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AIMS statement re child protection system

Association for Improvements in the Maternity Services
PRESS RELEASE 13 January 2013

AIMS, run entirely by volunteers, has been a national pressure group for 53 years, for expectant and new parents. Because our help-line is totally confidential, we are trusted with a great deal of information which parents no longer give to doctors, midwives and nurses because information about children is now shared.

Without their knowledge, every pregnant woman (and expectant father) is screened by the NHS to see if they may be a risk to the child, and they are monitored for risk factors like previous mental illness, domestic violence, being a teenager, unemployed, homeless, a former or current drug user, etc. They are then automatically referred to social services, who may hold child protection planning meetings before the baby is born.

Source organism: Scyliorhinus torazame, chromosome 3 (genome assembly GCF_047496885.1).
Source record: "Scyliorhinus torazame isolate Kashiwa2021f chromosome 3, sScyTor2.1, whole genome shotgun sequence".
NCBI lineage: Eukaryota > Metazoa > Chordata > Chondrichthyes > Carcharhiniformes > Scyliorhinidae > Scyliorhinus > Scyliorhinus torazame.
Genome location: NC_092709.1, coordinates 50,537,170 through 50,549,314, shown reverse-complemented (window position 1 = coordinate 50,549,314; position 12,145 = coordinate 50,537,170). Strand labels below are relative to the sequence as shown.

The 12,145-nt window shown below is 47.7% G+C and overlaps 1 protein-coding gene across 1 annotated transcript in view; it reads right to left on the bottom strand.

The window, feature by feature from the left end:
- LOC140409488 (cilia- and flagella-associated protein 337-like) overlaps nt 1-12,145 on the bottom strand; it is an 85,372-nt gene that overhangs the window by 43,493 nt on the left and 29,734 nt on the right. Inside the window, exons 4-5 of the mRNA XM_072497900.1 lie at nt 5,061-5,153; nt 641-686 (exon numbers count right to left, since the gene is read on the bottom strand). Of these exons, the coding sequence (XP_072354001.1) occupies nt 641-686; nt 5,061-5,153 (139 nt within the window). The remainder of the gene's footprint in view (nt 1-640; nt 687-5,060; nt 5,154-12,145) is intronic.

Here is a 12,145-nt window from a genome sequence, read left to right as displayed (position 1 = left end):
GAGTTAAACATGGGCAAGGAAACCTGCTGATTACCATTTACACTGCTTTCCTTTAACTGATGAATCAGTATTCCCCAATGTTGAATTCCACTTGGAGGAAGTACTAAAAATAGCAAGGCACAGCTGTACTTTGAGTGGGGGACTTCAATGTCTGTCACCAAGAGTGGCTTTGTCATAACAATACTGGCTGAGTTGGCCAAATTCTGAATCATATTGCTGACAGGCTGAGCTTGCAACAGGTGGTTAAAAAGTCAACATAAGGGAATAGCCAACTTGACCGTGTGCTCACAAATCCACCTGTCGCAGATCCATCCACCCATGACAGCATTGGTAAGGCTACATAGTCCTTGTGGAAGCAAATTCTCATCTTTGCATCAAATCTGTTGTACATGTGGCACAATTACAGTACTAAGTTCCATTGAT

At a time when both the current and previous government demanded increased adoption numbers, and newborn babies are the most wanted and adoptable material, such referrals evoke huge fear in parents, and the stress levels this causes have been shown to cause long term damage to unborn children. It also means that mothers are mow concealing mental illness (like post-natal depression) for fear of having their children removed, as many studies (including postnatal suicides in mothers) have shown.

President Jean Robinson, who sat on the GMC for 14 years and its Professional Conduct Committee for 6, says that, having seen many court Documents in AIMS cases, and been a witness in Family Court, she is appalled at the quality of expert evidence accepted without question. This could only happen because hearings are secret; in medical negligence cases expert evidence is of higher quality. And the lack of integrity in social workers’ evidence is so common that we are no longer surprised by it.

There are no studies showing whether current social service policies in fact do more harm than good, and we have seen hundreds of families who have suffered long term damage as a result of even minor interventions. WHERE IS THE EVIDENCE-BASE FOR BENEFIT AND HARM FOR THIS EXPENSIVE AND INCREASINGLY COMMON INTERVENTION?

Beverley Beech, Chair, AIMS
chair@aims.org.uk

Jean Robinson, President AIMS
jean.robinson@aims.org.uk

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